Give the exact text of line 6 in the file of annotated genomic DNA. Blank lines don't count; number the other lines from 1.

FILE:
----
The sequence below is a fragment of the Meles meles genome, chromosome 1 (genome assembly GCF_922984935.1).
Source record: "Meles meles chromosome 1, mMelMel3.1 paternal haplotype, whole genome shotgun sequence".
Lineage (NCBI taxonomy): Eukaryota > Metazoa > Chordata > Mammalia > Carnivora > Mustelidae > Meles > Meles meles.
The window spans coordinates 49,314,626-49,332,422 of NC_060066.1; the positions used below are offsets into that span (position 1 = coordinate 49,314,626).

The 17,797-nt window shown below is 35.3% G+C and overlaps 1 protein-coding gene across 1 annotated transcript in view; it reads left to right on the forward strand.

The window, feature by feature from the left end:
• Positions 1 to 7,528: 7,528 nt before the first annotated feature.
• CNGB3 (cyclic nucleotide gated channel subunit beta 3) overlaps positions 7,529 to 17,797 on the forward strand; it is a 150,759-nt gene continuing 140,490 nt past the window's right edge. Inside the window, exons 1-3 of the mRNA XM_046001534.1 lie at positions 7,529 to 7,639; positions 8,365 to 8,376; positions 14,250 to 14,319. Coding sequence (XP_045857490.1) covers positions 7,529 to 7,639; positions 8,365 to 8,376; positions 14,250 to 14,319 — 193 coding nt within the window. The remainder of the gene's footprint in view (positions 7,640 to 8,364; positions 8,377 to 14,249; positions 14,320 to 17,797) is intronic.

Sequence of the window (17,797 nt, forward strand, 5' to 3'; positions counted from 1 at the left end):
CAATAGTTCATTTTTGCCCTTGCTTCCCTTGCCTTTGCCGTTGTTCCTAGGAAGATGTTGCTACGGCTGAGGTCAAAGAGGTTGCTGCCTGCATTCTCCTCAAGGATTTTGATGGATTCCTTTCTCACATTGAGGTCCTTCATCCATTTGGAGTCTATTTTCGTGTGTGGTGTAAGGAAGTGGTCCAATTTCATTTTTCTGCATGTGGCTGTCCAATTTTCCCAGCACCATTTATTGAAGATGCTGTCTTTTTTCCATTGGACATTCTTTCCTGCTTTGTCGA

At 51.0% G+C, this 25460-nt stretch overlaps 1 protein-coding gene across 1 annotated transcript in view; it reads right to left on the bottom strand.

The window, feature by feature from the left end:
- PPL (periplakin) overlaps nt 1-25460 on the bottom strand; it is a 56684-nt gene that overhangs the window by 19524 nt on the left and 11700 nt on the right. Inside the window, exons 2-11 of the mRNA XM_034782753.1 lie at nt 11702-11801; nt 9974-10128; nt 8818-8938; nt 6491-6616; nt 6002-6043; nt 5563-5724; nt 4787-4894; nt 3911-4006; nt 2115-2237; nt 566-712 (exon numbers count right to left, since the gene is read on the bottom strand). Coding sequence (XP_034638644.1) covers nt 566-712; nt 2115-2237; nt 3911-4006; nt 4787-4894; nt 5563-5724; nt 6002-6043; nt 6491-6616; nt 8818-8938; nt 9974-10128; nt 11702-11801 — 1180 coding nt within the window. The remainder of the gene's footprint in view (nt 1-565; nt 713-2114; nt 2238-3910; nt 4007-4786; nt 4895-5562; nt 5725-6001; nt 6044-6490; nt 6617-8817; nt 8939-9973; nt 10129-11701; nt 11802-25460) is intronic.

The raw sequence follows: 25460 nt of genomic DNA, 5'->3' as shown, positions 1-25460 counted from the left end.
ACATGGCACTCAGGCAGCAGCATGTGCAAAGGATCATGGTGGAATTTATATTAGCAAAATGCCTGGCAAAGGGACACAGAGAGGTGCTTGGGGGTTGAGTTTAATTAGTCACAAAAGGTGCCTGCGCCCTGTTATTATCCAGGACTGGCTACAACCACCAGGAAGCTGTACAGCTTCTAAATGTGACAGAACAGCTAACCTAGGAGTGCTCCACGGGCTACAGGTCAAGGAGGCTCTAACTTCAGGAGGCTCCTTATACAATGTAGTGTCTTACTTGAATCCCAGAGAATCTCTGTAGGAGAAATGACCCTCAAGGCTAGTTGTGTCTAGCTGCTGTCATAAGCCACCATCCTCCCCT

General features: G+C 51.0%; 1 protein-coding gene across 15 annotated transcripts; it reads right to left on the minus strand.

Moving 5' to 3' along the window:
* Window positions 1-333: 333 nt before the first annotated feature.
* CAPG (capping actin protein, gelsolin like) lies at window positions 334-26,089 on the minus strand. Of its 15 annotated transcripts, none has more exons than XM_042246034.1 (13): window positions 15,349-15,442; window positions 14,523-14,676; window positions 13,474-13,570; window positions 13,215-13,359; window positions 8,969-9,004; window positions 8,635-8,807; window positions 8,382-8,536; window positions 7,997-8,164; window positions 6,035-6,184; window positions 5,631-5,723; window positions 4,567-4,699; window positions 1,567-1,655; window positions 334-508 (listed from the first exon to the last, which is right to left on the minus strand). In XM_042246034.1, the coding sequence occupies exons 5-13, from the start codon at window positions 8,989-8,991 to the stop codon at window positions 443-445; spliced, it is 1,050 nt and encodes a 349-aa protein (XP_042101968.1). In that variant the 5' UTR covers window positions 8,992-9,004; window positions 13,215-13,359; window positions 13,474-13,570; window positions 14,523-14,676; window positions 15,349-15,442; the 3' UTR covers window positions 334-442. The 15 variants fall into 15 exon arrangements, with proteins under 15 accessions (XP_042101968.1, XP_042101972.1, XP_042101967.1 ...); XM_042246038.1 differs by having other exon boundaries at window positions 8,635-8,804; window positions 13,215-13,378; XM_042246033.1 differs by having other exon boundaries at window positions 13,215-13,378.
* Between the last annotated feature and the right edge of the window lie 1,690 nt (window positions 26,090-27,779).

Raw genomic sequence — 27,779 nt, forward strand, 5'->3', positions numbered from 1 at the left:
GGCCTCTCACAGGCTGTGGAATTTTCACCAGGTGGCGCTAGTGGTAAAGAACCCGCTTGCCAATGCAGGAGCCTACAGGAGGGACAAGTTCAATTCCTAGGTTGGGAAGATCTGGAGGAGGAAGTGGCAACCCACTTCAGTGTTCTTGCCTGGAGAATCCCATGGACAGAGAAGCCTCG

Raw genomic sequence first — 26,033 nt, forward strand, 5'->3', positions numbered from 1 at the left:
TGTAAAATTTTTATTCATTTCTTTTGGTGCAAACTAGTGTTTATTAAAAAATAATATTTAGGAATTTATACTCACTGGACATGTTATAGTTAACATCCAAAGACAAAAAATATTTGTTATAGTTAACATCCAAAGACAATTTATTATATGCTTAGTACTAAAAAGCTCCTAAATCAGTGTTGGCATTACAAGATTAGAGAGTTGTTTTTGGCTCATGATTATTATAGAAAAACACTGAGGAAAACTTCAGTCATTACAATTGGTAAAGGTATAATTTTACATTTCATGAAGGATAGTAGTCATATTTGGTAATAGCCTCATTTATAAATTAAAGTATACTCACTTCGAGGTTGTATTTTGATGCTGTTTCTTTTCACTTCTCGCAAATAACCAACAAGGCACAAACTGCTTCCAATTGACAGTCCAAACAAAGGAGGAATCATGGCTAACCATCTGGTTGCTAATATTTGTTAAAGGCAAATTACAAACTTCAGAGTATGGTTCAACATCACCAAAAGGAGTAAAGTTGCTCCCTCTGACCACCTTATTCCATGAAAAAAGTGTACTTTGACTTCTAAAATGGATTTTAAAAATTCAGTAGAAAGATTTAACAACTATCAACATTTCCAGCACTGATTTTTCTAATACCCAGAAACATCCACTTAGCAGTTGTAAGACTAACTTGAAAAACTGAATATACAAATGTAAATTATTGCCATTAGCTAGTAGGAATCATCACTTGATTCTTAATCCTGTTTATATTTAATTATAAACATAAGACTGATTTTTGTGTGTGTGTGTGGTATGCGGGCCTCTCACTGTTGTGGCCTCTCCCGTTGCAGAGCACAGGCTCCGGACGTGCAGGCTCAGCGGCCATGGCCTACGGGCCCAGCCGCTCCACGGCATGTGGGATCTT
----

The window, feature by feature from the left end: